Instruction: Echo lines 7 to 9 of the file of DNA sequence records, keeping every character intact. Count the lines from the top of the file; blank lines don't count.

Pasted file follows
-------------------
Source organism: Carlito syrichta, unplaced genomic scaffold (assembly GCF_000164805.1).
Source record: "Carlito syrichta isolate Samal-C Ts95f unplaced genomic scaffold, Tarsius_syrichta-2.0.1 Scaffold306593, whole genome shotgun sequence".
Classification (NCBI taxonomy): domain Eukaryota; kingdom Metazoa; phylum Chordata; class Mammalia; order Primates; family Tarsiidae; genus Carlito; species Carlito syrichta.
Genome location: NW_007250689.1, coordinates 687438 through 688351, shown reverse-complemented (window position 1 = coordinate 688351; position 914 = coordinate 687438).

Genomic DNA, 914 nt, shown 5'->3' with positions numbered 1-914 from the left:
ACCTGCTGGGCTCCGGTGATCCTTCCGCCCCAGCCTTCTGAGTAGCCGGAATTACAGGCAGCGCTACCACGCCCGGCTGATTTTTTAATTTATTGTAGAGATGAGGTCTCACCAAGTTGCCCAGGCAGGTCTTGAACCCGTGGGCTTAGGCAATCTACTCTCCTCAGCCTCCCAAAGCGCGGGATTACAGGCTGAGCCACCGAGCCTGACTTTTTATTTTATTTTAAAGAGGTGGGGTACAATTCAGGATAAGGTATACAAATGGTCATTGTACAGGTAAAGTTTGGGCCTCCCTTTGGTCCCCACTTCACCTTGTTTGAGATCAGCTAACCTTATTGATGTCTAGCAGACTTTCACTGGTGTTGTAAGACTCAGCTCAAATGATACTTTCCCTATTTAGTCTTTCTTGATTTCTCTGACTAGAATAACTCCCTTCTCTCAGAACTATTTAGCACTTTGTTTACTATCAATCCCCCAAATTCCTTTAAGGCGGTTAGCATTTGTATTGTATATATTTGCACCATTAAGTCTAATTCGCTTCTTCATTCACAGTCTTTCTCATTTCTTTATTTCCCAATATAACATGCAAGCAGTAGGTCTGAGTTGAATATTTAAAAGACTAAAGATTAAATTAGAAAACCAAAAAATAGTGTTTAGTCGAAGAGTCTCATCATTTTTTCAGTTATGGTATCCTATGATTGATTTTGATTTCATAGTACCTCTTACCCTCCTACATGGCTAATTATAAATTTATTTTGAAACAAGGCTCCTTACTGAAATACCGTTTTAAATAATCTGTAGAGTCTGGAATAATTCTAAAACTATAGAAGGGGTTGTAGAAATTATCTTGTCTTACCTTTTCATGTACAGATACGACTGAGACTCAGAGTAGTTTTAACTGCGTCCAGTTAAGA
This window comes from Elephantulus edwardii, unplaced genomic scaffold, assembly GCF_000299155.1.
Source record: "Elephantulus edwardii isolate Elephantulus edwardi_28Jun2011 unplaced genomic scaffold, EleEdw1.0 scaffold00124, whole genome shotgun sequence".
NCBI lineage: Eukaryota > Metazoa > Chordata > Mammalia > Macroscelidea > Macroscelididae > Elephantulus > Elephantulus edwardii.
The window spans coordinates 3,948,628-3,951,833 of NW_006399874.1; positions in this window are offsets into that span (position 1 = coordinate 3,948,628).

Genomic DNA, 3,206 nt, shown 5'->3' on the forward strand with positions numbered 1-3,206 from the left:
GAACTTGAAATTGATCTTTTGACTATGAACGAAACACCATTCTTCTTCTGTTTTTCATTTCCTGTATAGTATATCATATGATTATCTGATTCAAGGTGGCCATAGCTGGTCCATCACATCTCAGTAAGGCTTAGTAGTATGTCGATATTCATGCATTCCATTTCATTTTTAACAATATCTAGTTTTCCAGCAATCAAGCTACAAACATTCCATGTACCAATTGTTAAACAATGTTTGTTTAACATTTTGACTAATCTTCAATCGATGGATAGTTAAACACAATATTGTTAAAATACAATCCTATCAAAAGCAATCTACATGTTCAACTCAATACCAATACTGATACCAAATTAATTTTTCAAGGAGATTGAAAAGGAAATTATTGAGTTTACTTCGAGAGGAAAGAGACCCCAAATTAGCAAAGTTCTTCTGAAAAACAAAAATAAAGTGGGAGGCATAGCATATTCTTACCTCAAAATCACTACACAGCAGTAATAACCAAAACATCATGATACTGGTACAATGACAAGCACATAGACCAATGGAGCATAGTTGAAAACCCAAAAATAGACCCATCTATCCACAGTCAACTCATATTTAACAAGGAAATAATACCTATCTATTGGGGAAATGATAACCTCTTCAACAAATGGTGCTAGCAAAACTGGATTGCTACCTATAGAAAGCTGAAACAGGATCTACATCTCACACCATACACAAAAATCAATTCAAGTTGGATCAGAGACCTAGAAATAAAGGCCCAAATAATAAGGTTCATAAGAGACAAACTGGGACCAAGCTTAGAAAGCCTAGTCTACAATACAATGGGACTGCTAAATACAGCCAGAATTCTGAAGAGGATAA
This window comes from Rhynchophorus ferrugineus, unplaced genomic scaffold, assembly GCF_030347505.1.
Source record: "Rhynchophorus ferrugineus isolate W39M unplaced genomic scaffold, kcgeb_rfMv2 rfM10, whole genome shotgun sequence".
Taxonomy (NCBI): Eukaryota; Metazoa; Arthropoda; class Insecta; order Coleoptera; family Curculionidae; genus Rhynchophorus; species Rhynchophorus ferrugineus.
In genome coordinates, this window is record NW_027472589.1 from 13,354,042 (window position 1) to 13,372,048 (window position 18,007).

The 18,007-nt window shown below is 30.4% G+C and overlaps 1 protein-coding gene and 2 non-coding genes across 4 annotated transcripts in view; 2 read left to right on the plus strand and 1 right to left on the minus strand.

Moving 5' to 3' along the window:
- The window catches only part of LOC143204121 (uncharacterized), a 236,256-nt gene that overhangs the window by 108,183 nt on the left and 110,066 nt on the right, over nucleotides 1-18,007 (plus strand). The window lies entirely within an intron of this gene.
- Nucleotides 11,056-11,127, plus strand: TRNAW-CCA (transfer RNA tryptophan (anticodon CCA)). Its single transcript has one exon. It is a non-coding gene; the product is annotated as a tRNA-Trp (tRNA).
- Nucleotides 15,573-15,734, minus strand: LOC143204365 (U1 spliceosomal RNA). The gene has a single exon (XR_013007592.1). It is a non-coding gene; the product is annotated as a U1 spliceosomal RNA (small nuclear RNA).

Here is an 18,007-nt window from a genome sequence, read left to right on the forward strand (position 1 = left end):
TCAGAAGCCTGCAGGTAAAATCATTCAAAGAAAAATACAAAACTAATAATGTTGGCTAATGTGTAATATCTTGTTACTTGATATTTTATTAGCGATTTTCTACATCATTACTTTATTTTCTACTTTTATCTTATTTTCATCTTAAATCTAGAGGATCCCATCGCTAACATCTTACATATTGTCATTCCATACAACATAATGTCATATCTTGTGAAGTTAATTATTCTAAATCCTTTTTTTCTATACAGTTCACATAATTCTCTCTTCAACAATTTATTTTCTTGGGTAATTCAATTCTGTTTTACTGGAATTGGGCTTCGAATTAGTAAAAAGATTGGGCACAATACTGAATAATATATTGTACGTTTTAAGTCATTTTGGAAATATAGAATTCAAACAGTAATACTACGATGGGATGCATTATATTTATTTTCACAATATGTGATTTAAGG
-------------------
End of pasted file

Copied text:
This window comes from Elephantulus edwardii, unplaced genomic scaffold, assembly GCF_000299155.1.
Source record: "Elephantulus edwardii isolate Elephantulus edwardi_28Jun2011 unplaced genomic scaffold, EleEdw1.0 scaffold00124, whole genome shotgun sequence".
NCBI lineage: Eukaryota > Metazoa > Chordata > Mammalia > Macroscelidea > Macroscelididae > Elephantulus > Elephantulus edwardii.